Whatever expectations Theo Epstein and Joe Maddon had before the 2015 season began, their current mission is clear. The Chicago Cubs want the top NL Wild Card. Joe Maddon played the fatherly good cop up until the trade deadline. On July 31 the Cubs were eight games over .500. In August Maddon buried the accelerator and the Cubs went 19-9, including a run of 21 wins in 25 games. No more Mr. Nice Guy. Maddon has been ruthless. He hooks veteran starters, burns his bullpen, and benches unproductive position players as he digs his spurs into his young roster of thoroughbreds.
Bad cop Maddon isn’t waiting around for his third, fourth, and fifth starters to work things out. If they’re getting hit they don’t get five innings to find a groove. In early to mid-August Maddon yanked veteran starter Jason Hammel in three consecutive starts.
“Early in the season I would have left him out there for nine innings,” Maddon said. “He just hasn’t been as sharp with his command lately.”
In June the Cubs acquired veteran reliever Rafael Soriano. In six games Soriano posted a 6.35 ERA and a 1.59 WHIP. He was placed on the disabled list in early August. “We get to slow Rafael down a little bit,” Maddon said. Soriano was released on September 1.
Three time all-star shortsop Starlin Castro struggled all season long. When it came time to make a move Maddon didn’t hesitate. Castro went to the bench and Addison Russell went to shortstop full time.
“I did not give him any promises on how he is going to be utilized, other than ‘just stay ready off the bench,’” Maddon said. “I didn’t want to give him any kind of false promises whatsoever. He could be playing (Saturday). I’m not sure yet. I want to see how it plays today, but I wanted to be upfront with him and just let him know it’s not just a day off.”
After Theo Epstein was hired as President of Baseball Operations in October of 2011 Chicago was subjected to three years of teams stitched together with AAAA players and expired prospects. 101 losses in 2012, 96 in 2013, and 89 in 2014. A frustrated and abused Cub Nation fired up their torches and dusted off their pitchforks. A voracious and shortsighted horde of media led them to the gates of Wrigley at Clark and Addison.
Then, almost three years to the day he was hired, Epstein jumped through a loophole and snatched Joe Maddon from the Tampa Bay Rays. Theo pleaded for patience and confidently assured the bristling masses that a plan was in place. The torches and pitchforks were lowered and the crowd slowly dissipated.
At some point last winter Epstein’s brain trust began feeling pretty good about the Cubs big league roster. General Manager Jed Hoyer and Vice President of Player Development and Amateur Scouting Jason McLeod had been working in Dr. Epstein’s laboratory for three years. The village began hearing disturbing rumors of baseball monsters taking shape. Kris Bryant and Kyle Schwarber were drafted. Jorge Soler was signed as an international free agent. Addison Russell was acquired in a trade. Epstein was optimistic, but realistic.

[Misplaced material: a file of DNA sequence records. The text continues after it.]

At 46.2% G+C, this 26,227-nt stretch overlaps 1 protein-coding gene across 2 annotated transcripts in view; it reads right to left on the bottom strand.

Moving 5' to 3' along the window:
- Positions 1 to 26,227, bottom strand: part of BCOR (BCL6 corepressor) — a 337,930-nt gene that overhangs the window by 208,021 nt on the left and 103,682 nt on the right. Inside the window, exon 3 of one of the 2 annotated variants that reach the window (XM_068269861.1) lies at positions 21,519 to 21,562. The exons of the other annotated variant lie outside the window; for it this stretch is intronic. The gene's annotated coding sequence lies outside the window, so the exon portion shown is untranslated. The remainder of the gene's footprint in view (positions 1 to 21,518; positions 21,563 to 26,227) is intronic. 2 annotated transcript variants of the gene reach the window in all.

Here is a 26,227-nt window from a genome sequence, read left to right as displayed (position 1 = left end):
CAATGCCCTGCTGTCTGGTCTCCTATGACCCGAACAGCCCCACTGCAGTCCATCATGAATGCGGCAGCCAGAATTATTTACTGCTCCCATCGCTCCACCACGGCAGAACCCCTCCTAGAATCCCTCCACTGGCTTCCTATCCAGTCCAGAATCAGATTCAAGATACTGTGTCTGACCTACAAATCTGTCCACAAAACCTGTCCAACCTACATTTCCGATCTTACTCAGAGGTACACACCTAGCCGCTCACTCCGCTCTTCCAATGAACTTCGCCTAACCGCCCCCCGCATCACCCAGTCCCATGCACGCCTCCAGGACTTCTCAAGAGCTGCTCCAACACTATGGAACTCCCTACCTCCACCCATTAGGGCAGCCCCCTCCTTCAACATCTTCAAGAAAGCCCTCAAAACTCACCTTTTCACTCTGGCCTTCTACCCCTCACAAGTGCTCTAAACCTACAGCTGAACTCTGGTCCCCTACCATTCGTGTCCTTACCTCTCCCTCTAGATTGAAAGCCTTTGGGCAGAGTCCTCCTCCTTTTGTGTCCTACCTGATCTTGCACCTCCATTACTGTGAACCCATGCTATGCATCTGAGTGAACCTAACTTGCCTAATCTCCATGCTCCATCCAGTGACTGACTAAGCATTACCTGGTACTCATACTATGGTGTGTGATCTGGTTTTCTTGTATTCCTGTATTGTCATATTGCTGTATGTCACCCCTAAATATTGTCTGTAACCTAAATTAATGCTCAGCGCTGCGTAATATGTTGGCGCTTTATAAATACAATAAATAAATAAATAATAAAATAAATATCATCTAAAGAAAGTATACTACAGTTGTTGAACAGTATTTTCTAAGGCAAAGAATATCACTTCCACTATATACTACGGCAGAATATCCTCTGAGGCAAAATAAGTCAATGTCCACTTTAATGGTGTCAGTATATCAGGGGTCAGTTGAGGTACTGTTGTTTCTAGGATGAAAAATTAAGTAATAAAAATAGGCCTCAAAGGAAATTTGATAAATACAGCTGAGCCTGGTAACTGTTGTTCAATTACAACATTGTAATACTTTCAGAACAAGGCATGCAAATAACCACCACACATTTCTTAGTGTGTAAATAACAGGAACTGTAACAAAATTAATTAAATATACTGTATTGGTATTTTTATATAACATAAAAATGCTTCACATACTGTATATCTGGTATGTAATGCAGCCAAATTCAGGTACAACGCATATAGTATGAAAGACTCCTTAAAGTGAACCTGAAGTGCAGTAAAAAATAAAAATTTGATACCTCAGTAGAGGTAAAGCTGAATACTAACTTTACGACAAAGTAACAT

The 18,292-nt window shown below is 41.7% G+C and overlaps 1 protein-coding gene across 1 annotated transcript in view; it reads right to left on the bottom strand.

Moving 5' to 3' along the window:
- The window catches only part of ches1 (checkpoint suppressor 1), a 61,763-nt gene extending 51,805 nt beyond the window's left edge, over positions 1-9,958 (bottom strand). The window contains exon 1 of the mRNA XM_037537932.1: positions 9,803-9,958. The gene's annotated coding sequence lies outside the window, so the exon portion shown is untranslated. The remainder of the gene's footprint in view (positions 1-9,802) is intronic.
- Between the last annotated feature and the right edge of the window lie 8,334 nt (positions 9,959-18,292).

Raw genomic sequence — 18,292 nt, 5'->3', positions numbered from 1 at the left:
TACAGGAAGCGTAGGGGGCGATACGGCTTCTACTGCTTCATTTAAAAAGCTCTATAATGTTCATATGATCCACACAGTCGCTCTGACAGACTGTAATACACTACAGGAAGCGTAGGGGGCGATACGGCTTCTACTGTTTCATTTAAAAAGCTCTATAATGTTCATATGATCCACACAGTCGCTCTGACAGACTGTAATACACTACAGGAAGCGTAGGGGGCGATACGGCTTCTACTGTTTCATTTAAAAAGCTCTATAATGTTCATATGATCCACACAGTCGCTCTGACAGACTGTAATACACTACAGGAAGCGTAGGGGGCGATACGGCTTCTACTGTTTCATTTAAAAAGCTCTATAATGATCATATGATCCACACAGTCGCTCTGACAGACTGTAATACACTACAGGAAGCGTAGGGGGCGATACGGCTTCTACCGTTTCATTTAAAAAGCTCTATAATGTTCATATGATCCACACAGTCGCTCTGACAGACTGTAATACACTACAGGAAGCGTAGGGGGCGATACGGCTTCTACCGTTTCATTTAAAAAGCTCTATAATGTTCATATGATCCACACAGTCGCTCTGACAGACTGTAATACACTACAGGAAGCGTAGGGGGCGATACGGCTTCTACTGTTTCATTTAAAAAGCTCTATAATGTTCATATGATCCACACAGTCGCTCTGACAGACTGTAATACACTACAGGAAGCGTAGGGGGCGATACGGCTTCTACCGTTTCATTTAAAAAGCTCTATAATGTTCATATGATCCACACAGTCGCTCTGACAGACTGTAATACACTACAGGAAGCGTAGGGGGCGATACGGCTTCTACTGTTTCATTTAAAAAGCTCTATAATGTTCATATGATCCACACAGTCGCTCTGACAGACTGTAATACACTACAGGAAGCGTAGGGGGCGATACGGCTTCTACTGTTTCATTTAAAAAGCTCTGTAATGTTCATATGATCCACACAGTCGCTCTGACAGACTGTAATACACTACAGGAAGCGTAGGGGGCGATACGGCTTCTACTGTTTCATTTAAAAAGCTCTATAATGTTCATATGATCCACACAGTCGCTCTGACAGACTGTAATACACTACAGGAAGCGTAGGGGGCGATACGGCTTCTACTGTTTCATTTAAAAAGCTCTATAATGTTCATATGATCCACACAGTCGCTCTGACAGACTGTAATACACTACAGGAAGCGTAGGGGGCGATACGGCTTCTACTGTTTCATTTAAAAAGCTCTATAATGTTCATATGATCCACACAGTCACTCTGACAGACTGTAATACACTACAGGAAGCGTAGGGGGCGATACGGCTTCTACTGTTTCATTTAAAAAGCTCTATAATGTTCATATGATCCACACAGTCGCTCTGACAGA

In April Epstein and the Cubs were featured in a long form piece by Bloomberg Businessweek. Theo tried to temper expectations as he compared his rebuild to the Kansas City Royals.
“There is a broad band of potential outcomes this season,” Epstein said. “Is it going to take that long for our guys? It very well could. Young players deserve patience.”
It hasn’t taken that long. The Cubs are in the playoffs. Cub Nation is baffled. The Chicago press is still sharpening their fangs; but as the 2015 season unfolds there is nothing to sink their teeth into. The Cubs are winning against all odds. Scott Lindholm, in an article for Baseball Prospectus, reminded the baseball world that no team starting four rookies has ever made the playoffs. Maddon’s Cubbies have made that statistic roadkill, and the bandwagon is barreling toward the postseason. The Pirates better look out.
Yesterday the Cubs took three out of four in Pittsburgh. They are now two games behind the Pirates; and their ace, Jake Arrieta, looks unbeatable. Sure, anything can happen in one game. Maddon wants to see it happen at Wrigley. The October 7th NL Wildcard game will feature the Cubs and Pirates. (Barring a St. Louis collapse.) Right now it looks like a matchup between Arrieta and Pirates starter Gerrit Cole. Both teams have 16 games left, and are 6-4 in their last ten. Both teams have tough series this weekend. The Cubs square off against the Cardinals at Wrigley; and the Pirates take on the Dodgers in LA.
Clint Hurdle mysteriously rested Andrew McCutchen in the series finale on Thursday; and the Pirates suffered a major blow when multi-purpose Jung Ho Kang was lost for the season. Joe Maddon isn’t resting anybody. The Cubs meandered into the thicket of the NL playoff race this season, and now they’re charging out of the forest. The Epstein monster is on the loose.